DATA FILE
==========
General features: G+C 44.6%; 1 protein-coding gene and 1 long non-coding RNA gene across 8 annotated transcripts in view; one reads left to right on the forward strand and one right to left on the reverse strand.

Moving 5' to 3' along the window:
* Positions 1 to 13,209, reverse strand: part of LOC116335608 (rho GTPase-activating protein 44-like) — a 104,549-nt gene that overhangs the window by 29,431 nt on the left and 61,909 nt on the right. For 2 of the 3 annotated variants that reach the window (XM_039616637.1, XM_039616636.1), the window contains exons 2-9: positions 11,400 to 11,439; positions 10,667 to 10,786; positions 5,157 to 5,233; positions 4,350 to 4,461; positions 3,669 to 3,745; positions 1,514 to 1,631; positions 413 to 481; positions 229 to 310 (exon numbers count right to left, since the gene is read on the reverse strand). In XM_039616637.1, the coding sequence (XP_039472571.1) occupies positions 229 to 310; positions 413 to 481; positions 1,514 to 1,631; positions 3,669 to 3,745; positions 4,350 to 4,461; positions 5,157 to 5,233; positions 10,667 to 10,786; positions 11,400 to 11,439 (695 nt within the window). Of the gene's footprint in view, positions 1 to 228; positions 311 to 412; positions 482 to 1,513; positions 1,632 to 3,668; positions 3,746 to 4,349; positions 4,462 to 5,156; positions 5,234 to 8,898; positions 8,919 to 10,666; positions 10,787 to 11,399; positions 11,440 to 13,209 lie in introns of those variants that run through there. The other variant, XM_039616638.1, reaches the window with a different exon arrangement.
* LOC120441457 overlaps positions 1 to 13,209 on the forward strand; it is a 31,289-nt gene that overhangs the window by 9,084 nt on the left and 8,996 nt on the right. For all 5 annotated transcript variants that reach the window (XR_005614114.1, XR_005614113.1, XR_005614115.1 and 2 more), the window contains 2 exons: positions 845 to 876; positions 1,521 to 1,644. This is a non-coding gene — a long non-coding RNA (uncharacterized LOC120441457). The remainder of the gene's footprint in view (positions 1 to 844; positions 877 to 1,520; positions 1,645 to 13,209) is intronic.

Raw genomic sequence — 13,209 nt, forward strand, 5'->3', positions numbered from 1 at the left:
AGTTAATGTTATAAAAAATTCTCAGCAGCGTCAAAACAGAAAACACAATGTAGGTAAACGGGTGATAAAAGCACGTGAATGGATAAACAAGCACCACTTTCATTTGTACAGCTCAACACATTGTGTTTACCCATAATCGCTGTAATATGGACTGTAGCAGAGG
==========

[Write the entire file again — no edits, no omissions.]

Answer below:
General features: G+C 44.6%; 1 protein-coding gene and 1 long non-coding RNA gene across 8 annotated transcripts in view; one reads left to right on the forward strand and one right to left on the reverse strand.

Moving 5' to 3' along the window:
* Positions 1 to 13,209, reverse strand: part of LOC116335608 (rho GTPase-activating protein 44-like) — a 104,549-nt gene that overhangs the window by 29,431 nt on the left and 61,909 nt on the right. For 2 of the 3 annotated variants that reach the window (XM_039616637.1, XM_039616636.1), the window contains exons 2-9: positions 11,400 to 11,439; positions 10,667 to 10,786; positions 5,157 to 5,233; positions 4,350 to 4,461; positions 3,669 to 3,745; positions 1,514 to 1,631; positions 413 to 481; positions 229 to 310 (exon numbers count right to left, since the gene is read on the reverse strand). In XM_039616637.1, the coding sequence (XP_039472571.1) occupies positions 229 to 310; positions 413 to 481; positions 1,514 to 1,631; positions 3,669 to 3,745; positions 4,350 to 4,461; positions 5,157 to 5,233; positions 10,667 to 10,786; positions 11,400 to 11,439 (695 nt within the window). Of the gene's footprint in view, positions 1 to 228; positions 311 to 412; positions 482 to 1,513; positions 1,632 to 3,668; positions 3,746 to 4,349; positions 4,462 to 5,156; positions 5,234 to 8,898; positions 8,919 to 10,666; positions 10,787 to 11,399; positions 11,440 to 13,209 lie in introns of those variants that run through there. The other variant, XM_039616638.1, reaches the window with a different exon arrangement.
* LOC120441457 overlaps positions 1 to 13,209 on the forward strand; it is a 31,289-nt gene that overhangs the window by 9,084 nt on the left and 8,996 nt on the right. For all 5 annotated transcript variants that reach the window (XR_005614114.1, XR_005614113.1, XR_005614115.1 and 2 more), the window contains 2 exons: positions 845 to 876; positions 1,521 to 1,644. This is a non-coding gene — a long non-coding RNA (uncharacterized LOC120441457). The remainder of the gene's footprint in view (positions 1 to 844; positions 877 to 1,520; positions 1,645 to 13,209) is intronic.

Raw genomic sequence — 13,209 nt, forward strand, 5'->3', positions numbered from 1 at the left:
AGTTAATGTTATAAAAAATTCTCAGCAGCGTCAAAACAGAAAACACAATGTAGGTAAACGGGTGATAAAAGCACGTGAATGGATAAACAAGCACCACTTTCATTTGTACAGCTCAACACATTGTGTTTACCCATAATCGCTGTAATATGGACTGTAGCAGAGG